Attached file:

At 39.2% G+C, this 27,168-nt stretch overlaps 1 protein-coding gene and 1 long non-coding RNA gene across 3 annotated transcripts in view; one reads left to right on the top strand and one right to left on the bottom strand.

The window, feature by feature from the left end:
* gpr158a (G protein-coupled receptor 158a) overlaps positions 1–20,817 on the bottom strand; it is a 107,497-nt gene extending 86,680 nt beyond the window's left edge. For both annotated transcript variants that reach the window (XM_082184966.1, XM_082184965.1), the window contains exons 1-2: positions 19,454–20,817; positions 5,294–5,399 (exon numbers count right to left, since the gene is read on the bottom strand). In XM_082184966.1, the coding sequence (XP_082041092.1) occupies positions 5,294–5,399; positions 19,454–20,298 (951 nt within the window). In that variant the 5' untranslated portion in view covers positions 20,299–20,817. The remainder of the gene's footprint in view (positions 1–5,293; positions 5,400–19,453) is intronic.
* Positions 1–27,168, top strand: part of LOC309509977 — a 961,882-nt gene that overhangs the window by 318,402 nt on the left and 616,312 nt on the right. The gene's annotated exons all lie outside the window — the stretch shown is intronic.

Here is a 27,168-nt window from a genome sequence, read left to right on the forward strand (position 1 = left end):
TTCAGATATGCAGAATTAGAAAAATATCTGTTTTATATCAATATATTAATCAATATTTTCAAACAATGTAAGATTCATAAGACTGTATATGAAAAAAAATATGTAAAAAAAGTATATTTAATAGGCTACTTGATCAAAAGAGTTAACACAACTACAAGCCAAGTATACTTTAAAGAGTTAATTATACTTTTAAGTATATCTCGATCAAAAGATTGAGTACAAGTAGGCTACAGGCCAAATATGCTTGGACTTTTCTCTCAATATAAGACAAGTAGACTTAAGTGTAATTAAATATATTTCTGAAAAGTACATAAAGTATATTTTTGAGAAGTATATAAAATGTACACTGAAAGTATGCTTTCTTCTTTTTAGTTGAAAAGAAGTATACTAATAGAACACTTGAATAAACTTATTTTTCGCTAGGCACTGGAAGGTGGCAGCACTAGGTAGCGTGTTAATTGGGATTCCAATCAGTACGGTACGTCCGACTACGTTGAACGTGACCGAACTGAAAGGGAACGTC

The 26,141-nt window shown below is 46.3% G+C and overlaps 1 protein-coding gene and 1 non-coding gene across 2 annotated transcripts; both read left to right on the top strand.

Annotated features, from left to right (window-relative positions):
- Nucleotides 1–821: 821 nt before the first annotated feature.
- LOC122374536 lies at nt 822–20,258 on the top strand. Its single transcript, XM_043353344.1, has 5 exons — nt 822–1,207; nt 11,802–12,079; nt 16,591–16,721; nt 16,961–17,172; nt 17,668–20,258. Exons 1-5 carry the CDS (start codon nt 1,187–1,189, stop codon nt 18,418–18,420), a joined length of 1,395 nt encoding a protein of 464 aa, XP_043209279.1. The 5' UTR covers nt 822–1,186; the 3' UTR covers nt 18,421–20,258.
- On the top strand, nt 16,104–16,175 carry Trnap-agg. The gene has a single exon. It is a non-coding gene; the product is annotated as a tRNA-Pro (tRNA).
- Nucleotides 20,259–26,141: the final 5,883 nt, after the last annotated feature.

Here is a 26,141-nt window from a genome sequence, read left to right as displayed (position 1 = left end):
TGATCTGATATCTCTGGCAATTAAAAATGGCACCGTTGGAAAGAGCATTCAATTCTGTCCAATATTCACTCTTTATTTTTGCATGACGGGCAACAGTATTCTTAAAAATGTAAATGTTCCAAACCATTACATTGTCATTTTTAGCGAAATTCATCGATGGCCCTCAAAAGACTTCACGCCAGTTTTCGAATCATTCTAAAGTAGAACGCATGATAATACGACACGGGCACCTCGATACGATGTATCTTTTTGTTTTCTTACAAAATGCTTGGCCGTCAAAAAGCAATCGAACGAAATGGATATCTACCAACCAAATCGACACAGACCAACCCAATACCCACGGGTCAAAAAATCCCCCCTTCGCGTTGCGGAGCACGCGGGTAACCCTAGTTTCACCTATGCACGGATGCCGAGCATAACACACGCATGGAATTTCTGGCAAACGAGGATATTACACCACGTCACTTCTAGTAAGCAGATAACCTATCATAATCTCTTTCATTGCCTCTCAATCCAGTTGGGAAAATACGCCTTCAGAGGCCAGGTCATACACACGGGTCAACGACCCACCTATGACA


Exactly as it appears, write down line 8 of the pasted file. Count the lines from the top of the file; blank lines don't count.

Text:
Annotated features, from left to right (window-relative positions):